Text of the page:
Kristine Kinniburgh, LICSW, has worked with complexly traumatized children in a range of therapeutic settings, including state funded residential & after school program, hospital settings, alternative educational settings, transitional living program, and he Boston Public Schools. She is the originator and co-developer of the Attachment, Self-Regulation, and Competency (ARC) treatment framework, and co-author of the text, “Treating Traumatic Stress in Children and Adolescents, published by Guilford Press. She has consulted on this framework with agencies across the U.S.
Kari Beserra, LMHC, is a Senior Vice President at the Justice Resource Institute, (JRI). In this role, she oversees the Massachusetts Residential and Group Home Programs, as well as their Intensive Foster Care and FOCUS programs that supports homeless and foster families. In addition, Kari also oversees Training, Staff Development, and Quality Management, while also leading JRI’s Trauma Response and Psychological First Aid Initiative. In her current role Kari works closely with state partners, funders, families, and youth to create strong programming, to oversee clinical model development, and to support the development of strategic, and collaborative treatment planning Since joining JRI, Kari has served in a variety of senior leadership positions including, Clinical Director, Program Director, Division Director, Vice President, and now Senior Vice President. She has extensive experience and training in the treatment of traumatic stress and trauma, and has provided training throughout the Northeast.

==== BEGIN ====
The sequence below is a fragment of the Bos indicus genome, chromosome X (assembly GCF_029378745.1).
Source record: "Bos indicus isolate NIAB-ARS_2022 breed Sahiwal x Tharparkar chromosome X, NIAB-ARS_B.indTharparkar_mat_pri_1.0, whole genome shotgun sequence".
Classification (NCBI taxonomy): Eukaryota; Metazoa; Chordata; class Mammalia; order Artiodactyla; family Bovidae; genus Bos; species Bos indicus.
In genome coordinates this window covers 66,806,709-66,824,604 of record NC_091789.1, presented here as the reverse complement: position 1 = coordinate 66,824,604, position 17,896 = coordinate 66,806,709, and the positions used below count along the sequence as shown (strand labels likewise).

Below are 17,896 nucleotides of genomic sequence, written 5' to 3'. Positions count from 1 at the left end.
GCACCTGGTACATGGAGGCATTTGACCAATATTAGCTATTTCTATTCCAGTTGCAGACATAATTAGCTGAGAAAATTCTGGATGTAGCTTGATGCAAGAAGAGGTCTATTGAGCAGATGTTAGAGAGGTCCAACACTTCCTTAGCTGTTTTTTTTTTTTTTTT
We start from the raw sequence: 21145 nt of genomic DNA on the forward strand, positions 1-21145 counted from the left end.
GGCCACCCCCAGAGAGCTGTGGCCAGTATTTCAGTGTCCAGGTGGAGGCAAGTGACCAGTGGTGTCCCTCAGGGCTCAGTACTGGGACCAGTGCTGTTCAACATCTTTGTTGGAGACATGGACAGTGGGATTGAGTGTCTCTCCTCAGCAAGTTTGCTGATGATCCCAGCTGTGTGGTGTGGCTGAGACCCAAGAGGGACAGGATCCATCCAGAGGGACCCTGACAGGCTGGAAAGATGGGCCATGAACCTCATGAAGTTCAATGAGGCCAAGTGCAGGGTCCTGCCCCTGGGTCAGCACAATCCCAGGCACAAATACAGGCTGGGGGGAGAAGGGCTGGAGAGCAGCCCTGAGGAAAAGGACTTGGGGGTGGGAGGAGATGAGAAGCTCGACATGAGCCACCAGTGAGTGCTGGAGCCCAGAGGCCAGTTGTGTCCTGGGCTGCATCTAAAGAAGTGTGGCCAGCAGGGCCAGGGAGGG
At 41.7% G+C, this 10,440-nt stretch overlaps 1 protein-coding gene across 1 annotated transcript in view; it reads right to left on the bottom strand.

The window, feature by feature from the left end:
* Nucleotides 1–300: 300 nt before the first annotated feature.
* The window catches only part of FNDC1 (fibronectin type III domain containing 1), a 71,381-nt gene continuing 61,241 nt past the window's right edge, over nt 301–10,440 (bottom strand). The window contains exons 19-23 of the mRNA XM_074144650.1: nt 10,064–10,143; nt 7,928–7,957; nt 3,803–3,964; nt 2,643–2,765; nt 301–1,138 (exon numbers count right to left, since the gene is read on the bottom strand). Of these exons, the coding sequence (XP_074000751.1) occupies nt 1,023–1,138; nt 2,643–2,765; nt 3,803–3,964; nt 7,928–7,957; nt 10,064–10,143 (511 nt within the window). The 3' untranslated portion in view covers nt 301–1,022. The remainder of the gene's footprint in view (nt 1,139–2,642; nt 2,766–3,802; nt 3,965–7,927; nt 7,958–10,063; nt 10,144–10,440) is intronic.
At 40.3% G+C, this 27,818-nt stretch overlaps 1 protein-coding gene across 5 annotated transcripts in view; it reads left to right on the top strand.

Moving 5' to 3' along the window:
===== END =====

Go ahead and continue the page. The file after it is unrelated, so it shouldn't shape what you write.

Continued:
Anthony Irsfeld, PhD, is Director for the Families and Communities Together (FCT) collaborative at Community Healthlink, a large scale wraparound program serving approximately 300 youth and families in the Central Massachusetts area. He is an assistant professor in the Department of Psychiatry at the UMASS Medical School. He holds a doctorate degree in psychology from St. John’s University, where he specialized in child-clinical and family therapy. Since 1996, Anthony has run a variety of community based programs, during which he has had the good fortune to supervise a diverse group of human service professionals which have included, youth support workers, family partners, and case managers. For nearly 20 years, he has taught and mentored psychologists through Community Healthlink’s psychology internship program. Anthony has served as a CSA statewide Wraparound Coach, and currently serves on the MA CBHI Practice review team. Anthony has conducted numerous state and regional workshops, trainings, and consultations on a variety of topics related to collaborative and community based work with families and youth.
David Haddad, EdD, Associate Professor at William James College, where he directs the Behavioral Health Initiative. He is a psychologist, and counselor educator with over 30 years of practice in the public and private sectors. Dr. Haddad doctoral degree is in Counseling Psychology with advanced training in couples and family therapy, as well as larger systems. Dr. Haddad has an active consultation practice, working with community health centers, hospital systems, behavioral health programs, and has been an active counselor educator for over 25 years. In addition, Dr. Haddad has considerable international experience working in the former Soviet Union, as well as an ongoing project in East Africa. He is a member of the American Counseling Association, the international Positive Psychology Association (IPPA), as well as the International Association for Marriage and Family Counselors. He is also a member and approved supervisor in the American Association of Marriage and Family Therapy (AAMFT), and the Taos Institute. Dr. Haddad has presented his papers and workshops at a variety of national and international conferences.